Fotos e Não Fotos de Belarus

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Sites de notícia na Belarus ficam sem fotos em protesto contra condenações

Fotojornalistas foram detidos quando cobriam atos antiditadura e punidos com 11 dias de prisão

“Aqui deveria haver uma foto”, diz a mensagem reproduzida em vários espaços em branco na página principal da TV independente Belsat, na Belarus. No, maior jornal online independente bielorrusso, uma câmera atrás das grades aparece em destaque no lugar da principal fotografia do dia.

Veículos informativos amanheceram nesta quinta (17) com mensagens em protesto contra a condenação, na véspera, de dois repórteres-fotográficos, acusados de participarem de eventos não proibidos.

Eles são 2 de mais de 180 jornalistas detidos pela ditadura bielorrussa desde 9 de agosto, quando a suspeita de fraude na eleição presidencial levou milhares às ruas em protesto.

‘The only way to stop violence’: why protesters are unmasking Belarus police

Pulling off balaclavas and publishing names is new tactic to stem harassment and assaults

During the past month’s uprising against Alexander Lukashenko, riot police and assorted thugs loyal to his regime have been given carte blanche by the Belarusian president to harass, assault and arrest peaceful protesters.

In recent days, however, protesters have found out that for all Lukashenko’s men’s ruthlessness and impunity, they have a vulnerable point: their faces. Grab at the mask of a policeman and he will run for cover.

AP PHOTOS: In Belarus, protesters show pride, worry, empathy

Alexander Yablonskiy, 67, a pensioner poses for a photo during an opposition rally in Minsk, Belarus, Thursday, Aug. 20, 2020. Behind each protester in Belarus is a surprising story of awakening. Holding signs or personal tokens of resistance, they described their fears and hopes to The Associated Press, after nearly two weeks of protests against President Alexander Lukashenko’s 26-year rule. (AP Photo/Evgeniy Maloletka)

PHOTOS: Belarus’ Massive And Unprecedented Protests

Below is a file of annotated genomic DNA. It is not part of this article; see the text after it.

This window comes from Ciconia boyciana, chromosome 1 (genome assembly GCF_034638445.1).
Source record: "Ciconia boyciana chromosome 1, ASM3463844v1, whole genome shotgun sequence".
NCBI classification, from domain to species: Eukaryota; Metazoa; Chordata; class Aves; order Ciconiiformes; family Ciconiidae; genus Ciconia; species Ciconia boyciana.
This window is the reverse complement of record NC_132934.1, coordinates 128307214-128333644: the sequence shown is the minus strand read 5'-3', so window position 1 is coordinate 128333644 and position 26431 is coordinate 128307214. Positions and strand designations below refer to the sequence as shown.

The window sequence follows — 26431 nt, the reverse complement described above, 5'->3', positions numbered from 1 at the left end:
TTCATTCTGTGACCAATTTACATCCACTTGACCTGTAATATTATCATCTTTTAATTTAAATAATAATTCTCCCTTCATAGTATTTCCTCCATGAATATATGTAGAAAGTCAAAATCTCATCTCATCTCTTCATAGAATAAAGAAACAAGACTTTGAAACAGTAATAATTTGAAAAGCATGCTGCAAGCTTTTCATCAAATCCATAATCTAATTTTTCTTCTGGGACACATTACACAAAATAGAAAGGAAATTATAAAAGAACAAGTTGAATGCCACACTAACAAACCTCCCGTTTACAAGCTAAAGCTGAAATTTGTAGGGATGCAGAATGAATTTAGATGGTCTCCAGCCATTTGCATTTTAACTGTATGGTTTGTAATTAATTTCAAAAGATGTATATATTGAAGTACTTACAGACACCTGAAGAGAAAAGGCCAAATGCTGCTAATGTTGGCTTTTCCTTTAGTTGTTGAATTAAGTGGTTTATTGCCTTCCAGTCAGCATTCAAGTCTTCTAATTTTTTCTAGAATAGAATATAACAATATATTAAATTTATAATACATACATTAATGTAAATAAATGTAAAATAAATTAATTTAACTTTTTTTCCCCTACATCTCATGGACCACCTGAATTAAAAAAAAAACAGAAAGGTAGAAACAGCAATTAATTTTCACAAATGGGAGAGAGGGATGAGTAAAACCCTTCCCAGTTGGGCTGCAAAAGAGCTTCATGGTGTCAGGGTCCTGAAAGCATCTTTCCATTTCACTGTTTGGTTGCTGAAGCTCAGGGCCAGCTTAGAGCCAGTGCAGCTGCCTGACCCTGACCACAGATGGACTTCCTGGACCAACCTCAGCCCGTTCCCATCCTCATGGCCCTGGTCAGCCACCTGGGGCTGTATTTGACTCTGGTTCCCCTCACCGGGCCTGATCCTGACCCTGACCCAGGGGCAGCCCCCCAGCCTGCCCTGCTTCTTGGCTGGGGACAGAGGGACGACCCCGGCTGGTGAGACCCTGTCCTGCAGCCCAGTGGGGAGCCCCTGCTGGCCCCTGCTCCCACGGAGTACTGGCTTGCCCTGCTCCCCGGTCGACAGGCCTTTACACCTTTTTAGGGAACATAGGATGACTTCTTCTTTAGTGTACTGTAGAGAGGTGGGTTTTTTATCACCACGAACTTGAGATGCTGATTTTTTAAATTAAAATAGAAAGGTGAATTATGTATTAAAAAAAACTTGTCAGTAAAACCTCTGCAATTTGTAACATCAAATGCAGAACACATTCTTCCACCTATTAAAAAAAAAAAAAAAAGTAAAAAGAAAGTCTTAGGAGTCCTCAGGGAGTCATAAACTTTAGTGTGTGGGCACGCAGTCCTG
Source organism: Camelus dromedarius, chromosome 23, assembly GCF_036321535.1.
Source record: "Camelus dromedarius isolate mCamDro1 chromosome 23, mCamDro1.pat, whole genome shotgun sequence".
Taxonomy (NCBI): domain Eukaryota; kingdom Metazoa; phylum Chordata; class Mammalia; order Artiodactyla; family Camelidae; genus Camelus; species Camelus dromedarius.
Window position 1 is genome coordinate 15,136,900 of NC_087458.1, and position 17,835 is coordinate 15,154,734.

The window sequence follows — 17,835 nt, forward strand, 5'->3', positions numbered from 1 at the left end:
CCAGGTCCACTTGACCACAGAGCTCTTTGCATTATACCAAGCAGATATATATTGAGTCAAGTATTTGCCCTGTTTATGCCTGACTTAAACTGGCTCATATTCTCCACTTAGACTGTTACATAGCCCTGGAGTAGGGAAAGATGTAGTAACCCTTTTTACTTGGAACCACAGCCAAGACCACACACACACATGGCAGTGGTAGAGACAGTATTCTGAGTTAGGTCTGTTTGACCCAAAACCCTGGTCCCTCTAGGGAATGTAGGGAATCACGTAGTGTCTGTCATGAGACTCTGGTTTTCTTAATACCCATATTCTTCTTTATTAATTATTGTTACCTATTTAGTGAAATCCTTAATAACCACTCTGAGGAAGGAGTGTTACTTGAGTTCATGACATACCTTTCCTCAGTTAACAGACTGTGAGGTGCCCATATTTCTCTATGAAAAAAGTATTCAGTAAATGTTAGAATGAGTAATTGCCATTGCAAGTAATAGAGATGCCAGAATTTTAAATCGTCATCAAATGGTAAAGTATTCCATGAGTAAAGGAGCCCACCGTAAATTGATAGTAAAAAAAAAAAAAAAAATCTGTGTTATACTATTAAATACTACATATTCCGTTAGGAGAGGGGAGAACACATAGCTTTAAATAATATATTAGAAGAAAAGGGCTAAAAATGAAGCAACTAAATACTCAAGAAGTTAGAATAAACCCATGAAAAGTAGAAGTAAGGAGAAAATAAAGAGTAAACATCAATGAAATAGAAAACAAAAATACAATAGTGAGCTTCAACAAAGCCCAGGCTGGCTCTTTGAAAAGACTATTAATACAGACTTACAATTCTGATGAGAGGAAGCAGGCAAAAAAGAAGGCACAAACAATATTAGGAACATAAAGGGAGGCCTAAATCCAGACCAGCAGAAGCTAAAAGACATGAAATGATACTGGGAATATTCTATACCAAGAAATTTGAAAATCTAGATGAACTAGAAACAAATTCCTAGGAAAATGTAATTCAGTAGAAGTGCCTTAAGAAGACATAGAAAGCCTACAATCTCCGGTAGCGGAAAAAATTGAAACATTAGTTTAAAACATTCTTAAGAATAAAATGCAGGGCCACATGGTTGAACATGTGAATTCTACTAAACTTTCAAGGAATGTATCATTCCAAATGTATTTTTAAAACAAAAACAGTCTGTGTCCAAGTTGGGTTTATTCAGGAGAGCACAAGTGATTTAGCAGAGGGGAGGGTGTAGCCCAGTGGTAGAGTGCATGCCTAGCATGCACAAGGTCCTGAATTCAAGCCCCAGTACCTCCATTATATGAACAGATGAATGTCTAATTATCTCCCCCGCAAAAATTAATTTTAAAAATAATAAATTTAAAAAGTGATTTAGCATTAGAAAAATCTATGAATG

Top: Protesters at the Great Patriotic War Museum in Minsk on Monday. Daily demonstrations have taken place in the capital and beyond after President Alexander Lukashenko claimed victory in the Aug. 9 election. Left: An opposition supporter with a drawing of Belarus’ former white-red-white flag in Minsk on Monday. Right: Opposition supporters at Independence Square in Minsk on Wednesday.
Getty Images; Sergei Gapon/AFP via Getty Images; Dmitri Lovetsky/AP

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What with threats and physical attacks, Brazil continues to be an especially violent country for the media, and many journalists have been killed in connection with their work. In most cases, these reporters, radio hosts, bloggers or information providers of other kinds were covering stories linked to corruption, public policy or organized crime in small or mid-sized cities, where they are more vulnerable. Jair Bolsonaro’s election as president in October 2018 after a campaign marked by hate speech, disinformation, violence against journalists and contempt for human rights has ushered in a particularly dark era for democracy and press freedom in Brazil. President Bolsonaro, his family and several members of his government constantly insult and humiliate some of the country’s leading journalists and media outlets, feeding a climate of hate and suspicion towards journalism in Brazil. Media ownership continues to be very concentrated, especially in the hands of big business families that are often closely linked to the political class. The confidentiality of journalists’ sources is under constant attack and many investigative reporters have been subjected to abusive judicial proceedings.

Como se vê, mais uma vez passamos vergonha. O Brasil ocupa uma nada honrosa colocação no indíce liberdade de imprensa. Estamos na posição número 107!

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